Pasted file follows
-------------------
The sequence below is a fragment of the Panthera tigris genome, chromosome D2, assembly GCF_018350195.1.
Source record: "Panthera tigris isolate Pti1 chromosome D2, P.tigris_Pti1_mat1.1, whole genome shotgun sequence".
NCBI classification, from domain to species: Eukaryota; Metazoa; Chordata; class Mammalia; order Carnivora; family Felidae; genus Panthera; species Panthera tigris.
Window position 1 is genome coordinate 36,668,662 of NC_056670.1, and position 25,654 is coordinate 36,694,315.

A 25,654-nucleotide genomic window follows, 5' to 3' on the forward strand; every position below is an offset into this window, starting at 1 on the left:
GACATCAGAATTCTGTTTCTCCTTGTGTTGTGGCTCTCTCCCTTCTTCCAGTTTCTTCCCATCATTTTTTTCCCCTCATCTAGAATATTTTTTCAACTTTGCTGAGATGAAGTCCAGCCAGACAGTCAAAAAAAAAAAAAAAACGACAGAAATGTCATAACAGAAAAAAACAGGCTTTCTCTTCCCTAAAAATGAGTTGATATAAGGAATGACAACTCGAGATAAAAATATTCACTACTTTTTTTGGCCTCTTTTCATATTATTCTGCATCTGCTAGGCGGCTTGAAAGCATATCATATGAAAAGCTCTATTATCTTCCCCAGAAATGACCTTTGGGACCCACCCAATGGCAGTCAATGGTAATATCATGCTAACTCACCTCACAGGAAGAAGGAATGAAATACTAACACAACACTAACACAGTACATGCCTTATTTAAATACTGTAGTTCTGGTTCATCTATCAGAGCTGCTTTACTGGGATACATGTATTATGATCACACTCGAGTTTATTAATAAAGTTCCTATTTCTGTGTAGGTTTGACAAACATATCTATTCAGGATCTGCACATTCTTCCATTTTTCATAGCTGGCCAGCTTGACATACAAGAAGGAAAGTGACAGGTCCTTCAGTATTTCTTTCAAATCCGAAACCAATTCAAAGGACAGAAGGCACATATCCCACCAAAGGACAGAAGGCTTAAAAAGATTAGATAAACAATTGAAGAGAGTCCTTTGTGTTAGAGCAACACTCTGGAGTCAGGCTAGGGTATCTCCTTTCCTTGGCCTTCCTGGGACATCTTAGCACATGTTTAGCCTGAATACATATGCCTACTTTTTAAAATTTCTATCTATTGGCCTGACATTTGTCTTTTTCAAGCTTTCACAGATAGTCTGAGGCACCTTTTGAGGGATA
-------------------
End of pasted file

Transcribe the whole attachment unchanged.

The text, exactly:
The sequence below is a fragment of the Panthera tigris genome, chromosome D2, assembly GCF_018350195.1.
Source record: "Panthera tigris isolate Pti1 chromosome D2, P.tigris_Pti1_mat1.1, whole genome shotgun sequence".
NCBI classification, from domain to species: Eukaryota; Metazoa; Chordata; class Mammalia; order Carnivora; family Felidae; genus Panthera; species Panthera tigris.
Window position 1 is genome coordinate 36,668,662 of NC_056670.1, and position 25,654 is coordinate 36,694,315.

A 25,654-nucleotide genomic window follows, 5' to 3' on the forward strand; every position below is an offset into this window, starting at 1 on the left:
GACATCAGAATTCTGTTTCTCCTTGTGTTGTGGCTCTCTCCCTTCTTCCAGTTTCTTCCCATCATTTTTTTCCCCTCATCTAGAATATTTTTTCAACTTTGCTGAGATGAAGTCCAGCCAGACAGTCAAAAAAAAAAAAAAAACGACAGAAATGTCATAACAGAAAAAAACAGGCTTTCTCTTCCCTAAAAATGAGTTGATATAAGGAATGACAACTCGAGATAAAAATATTCACTACTTTTTTTGGCCTCTTTTCATATTATTCTGCATCTGCTAGGCGGCTTGAAAGCATATCATATGAAAAGCTCTATTATCTTCCCCAGAAATGACCTTTGGGACCCACCCAATGGCAGTCAATGGTAATATCATGCTAACTCACCTCACAGGAAGAAGGAATGAAATACTAACACAACACTAACACAGTACATGCCTTATTTAAATACTGTAGTTCTGGTTCATCTATCAGAGCTGCTTTACTGGGATACATGTATTATGATCACACTCGAGTTTATTAATAAAGTTCCTATTTCTGTGTAGGTTTGACAAACATATCTATTCAGGATCTGCACATTCTTCCATTTTTCATAGCTGGCCAGCTTGACATACAAGAAGGAAAGTGACAGGTCCTTCAGTATTTCTTTCAAATCCGAAACCAATTCAAAGGACAGAAGGCACATATCCCACCAAAGGACAGAAGGCTTAAAAAGATTAGATAAACAATTGAAGAGAGTCCTTTGTGTTAGAGCAACACTCTGGAGTCAGGCTAGGGTATCTCCTTTCCTTGGCCTTCCTGGGACATCTTAGCACATGTTTAGCCTGAATACATATGCCTACTTTTTAAAATTTCTATCTATTGGCCTGACATTTGTCTTTTTCAAGCTTTCACAGATAGTCTGAGGCACCTTTTGAGGGATA